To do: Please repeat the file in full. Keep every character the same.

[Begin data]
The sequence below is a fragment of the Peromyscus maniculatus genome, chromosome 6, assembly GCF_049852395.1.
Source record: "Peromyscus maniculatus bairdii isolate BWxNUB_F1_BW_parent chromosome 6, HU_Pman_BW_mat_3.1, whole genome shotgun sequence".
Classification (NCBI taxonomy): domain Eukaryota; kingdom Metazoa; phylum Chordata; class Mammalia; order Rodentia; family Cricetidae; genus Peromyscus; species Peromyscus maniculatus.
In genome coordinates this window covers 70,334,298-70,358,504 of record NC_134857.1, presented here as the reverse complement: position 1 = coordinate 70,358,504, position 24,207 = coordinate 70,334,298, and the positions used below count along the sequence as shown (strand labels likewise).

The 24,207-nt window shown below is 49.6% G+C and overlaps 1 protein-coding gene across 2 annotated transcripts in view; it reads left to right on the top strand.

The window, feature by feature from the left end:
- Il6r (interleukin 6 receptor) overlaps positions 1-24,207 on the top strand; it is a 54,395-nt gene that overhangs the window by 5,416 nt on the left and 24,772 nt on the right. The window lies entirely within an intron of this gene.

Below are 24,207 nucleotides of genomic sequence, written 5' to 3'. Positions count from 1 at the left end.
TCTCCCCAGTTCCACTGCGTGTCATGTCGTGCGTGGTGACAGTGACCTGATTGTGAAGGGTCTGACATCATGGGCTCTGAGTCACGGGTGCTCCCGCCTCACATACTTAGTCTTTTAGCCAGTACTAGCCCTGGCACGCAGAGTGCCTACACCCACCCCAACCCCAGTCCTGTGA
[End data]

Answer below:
The sequence below is a fragment of the Peromyscus maniculatus genome, chromosome 6, assembly GCF_049852395.1.
Source record: "Peromyscus maniculatus bairdii isolate BWxNUB_F1_BW_parent chromosome 6, HU_Pman_BW_mat_3.1, whole genome shotgun sequence".
Classification (NCBI taxonomy): domain Eukaryota; kingdom Metazoa; phylum Chordata; class Mammalia; order Rodentia; family Cricetidae; genus Peromyscus; species Peromyscus maniculatus.
In genome coordinates this window covers 70,334,298-70,358,504 of record NC_134857.1, presented here as the reverse complement: position 1 = coordinate 70,358,504, position 24,207 = coordinate 70,334,298, and the positions used below count along the sequence as shown (strand labels likewise).

The 24,207-nt window shown below is 49.6% G+C and overlaps 1 protein-coding gene across 2 annotated transcripts in view; it reads left to right on the top strand.

The window, feature by feature from the left end:
- Il6r (interleukin 6 receptor) overlaps positions 1-24,207 on the top strand; it is a 54,395-nt gene that overhangs the window by 5,416 nt on the left and 24,772 nt on the right. The window lies entirely within an intron of this gene.

Below are 24,207 nucleotides of genomic sequence, written 5' to 3'. Positions count from 1 at the left end.
TCTCCCCAGTTCCACTGCGTGTCATGTCGTGCGTGGTGACAGTGACCTGATTGTGAAGGGTCTGACATCATGGGCTCTGAGTCACGGGTGCTCCCGCCTCACATACTTAGTCTTTTAGCCAGTACTAGCCCTGGCACGCAGAGTGCCTACACCCACCCCAACCCCAGTCCTGTGA